3. Critiques of the Uses for Science

Science is nothing more than a body of information and techniques accumulated mainly in the last 150 years or so from work on problems relevant to the concerns of the capitalist class." (D. Albury and J. Schwartz,11 1980)

Modern Western science was cast in a matrix of Christian theology ... If so, Christianity bears a huge burden of guilt.12 (Lynn White, 1966)

From the ideological "uses" of science we turn, finally, to some modern critiques of the more obviously technological applications with which it has been credited. Science has been attacked on at least two fronts.

First, science is sometimes seen as a lackey of capitalism, being merely a tool in the hands of the industrial establishment. The first citation is from an article on the work of Davy on safety in coal-mines. Apart from numerous inaccuracies, it ignores Davy's refusal to gain profit from his invention of the safety-lamp and unsurprisingly reveals that his interests were those of the mine-owners. It was, after all, they who commissioned him. What is truly remarkable is the breathtaking generalisation expressed in terms of naive "nothing buttery." Yet for all its flaws the article does usefully remind us of yet another dimension of our science-its possible use for narrow class-directed ends. It is all too easy to see this in history, too bard to perceive it in our own environment. Once again a truly Christian insight will critically sift the evidence and recall the universality of original sin, recognising a need to use all our gifts responsibly, including that of scientific knowledge.

The challenge of responsible stewardship emerges more clearly in the famous (or notorious) paper of Lynn White in which he addresses the problem of pollution and environmental damage owing to science and/or technology. Unlike the previous two authors he has a realistic understanding of the roots of modern science and locates them firmly in the "matrix of Christian devotion." This insight he shares with many modern historians of science, radical or otherwise.13 Furthermore, technology "is at least partly to be explained as an Occidental, voluntarist realisation of the Christian dogma of 'man's transcendence of, and rightful mastery over, nature." That being the case, the marriage of science and technology a century or two ago produced an offspring of fearful aspect: a determination to use all modern resources to subdue nature for the benefit of man and (at least in theory) to the glory of God. Thus for our modern ecologic crisis and the rape of the environment "Christianity bears a huge burden of guilt."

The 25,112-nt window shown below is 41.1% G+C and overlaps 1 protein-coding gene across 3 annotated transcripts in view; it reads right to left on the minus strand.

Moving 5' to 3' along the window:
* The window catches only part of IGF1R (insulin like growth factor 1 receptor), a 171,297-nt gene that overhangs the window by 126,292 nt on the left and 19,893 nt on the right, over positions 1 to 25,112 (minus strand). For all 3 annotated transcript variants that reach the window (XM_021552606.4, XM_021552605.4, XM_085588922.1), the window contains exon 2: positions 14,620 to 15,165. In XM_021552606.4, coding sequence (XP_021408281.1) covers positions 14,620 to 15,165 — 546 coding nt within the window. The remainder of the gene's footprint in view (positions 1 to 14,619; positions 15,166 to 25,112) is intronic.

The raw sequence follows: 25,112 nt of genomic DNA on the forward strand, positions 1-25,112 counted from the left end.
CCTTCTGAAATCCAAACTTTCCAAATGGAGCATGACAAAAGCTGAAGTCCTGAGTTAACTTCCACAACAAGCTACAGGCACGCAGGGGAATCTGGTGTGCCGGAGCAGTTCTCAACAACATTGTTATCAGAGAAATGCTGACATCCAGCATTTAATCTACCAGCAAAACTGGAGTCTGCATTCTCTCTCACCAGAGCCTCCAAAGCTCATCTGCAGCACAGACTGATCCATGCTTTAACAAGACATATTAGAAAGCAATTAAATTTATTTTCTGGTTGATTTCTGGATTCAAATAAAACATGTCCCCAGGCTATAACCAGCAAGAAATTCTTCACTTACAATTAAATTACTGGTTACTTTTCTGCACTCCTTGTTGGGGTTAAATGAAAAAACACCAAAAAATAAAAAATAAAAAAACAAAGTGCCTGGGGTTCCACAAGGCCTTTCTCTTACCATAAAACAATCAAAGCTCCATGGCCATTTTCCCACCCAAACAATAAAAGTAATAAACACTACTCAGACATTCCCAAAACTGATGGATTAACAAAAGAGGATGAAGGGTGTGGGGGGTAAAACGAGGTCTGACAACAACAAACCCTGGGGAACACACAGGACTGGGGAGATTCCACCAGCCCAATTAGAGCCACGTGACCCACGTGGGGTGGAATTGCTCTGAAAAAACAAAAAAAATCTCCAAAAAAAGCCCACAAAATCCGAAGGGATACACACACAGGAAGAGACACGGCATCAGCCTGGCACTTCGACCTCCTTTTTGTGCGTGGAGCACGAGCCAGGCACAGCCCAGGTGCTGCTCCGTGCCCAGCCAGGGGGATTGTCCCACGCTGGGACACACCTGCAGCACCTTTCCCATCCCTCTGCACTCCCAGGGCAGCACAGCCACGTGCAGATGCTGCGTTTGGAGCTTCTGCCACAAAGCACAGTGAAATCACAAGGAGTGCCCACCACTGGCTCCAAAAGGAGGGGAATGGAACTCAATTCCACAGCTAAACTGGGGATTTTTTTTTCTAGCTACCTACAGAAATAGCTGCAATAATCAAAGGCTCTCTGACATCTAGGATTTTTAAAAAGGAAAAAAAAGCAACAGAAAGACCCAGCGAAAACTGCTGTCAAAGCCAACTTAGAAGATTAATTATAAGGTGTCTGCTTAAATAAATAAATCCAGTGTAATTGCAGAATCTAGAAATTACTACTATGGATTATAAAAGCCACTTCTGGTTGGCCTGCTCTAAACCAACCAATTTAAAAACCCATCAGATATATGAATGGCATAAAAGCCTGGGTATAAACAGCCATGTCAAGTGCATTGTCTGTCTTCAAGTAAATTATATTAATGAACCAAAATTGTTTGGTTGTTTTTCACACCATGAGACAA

The remedy proposed is a return to the peculiar blend of romantic pantheism and Christian devotion attributed to St. Francis of Assisi. However, it may be doubted if White is correct in either his diagnosis or the prescribed cure.14 Many individuals have been able to demonstrate a passionate reverence for nature and yet have sought actively to manipulate it-Humphry Davy for one. Again, despoliation of nature and massive pollution have often occurred quite apart from any Christian ideology. One need only recall the foetid rivers of India near Madras or the suffocating air of Tokyo. The pre-Christian world had some prime examples, as in the deliberate deforestation of the Mediterranean seaboard by fire. Indeed, it has been plausibly suggested that much human arrogance towards nature may be attributed to Greek and Roman sources rather than Judaeo-Christian ones. Chiefly, though, the White thesis is comprehensively undermined by many cases of environmental concern that have been specifically Christian in inspiration; one thinks of John Ray, William Derham and Michael Faraday in the past and of insitutions in our own day like Tear Fund or Faith and Farm.

Perhaps some words from Derham (1713) will make a fitting conclusion to this paper. Of the "uses" of nature he wrote:

That these things are the gifts of God, they are so many talents entrusted with us by the infinite Lord of the world, a stewardship, a trust reposed in us; for which we must give an account at the day when our Lord shall call.15

One can hardly be more radical than that.


1J. Needham, in M. Goldsmith and A. Mackay (eds.), The Science of Science, Scientific Book Club, London, 1964, p. 129n.
S. and H. Rose, in W. Fuller (ed.), The Social Impact of Modern Biology, Routledge & Kegan Paul, London, 1971, p. 220.
R. M. Young, Radical Science journal, 1977, no. 5, 65, 
M. Hammerton, New Scientist, 1977, 76, 274.
Especially B. Hessen, "The social and economic roots of Newton's Principta," in N. 1. Bukharin et al., Science at the Cross Roads (1931), reprinted by Cass, London, 1971, p. 147.
L. Graham, Between Science and Values, Columbia University Press, New York, 1981, p. 378.
7 C. Jacob, The Newtonians and the English Revolution, 1689-1720, Harvester Press, Hassocks, 1976, p. 17T
8S. Shapin and B. Barnes, Social Studies of Science, 1977, 7, 32,
9A. Thackray, American Historical Review, 1974, 79, 678.
10C. A. Russell, Science and Social Change, 1700-1900. Mac.Millan, London, 1983, p. 165.
11D. Albury and J. Schwartz, Science for People, 1980, 47, 26.
12L. White, Science, 1967, 155, 1203.
13E.g., R. Hooykaas, Religion and the Rise of Modem Science, Scottish Academic Press, Edinburgh & London, 1973.
14C. A. Russell, Cross-Currents: Interactions between Science and Faith, Inter-Varsity Press, Leicester, 1985, p. 231.

W. Derham, Physico- Theology: Or a Demonstration of the Being and Attributes of God, from His Works of Creation, London, 1713.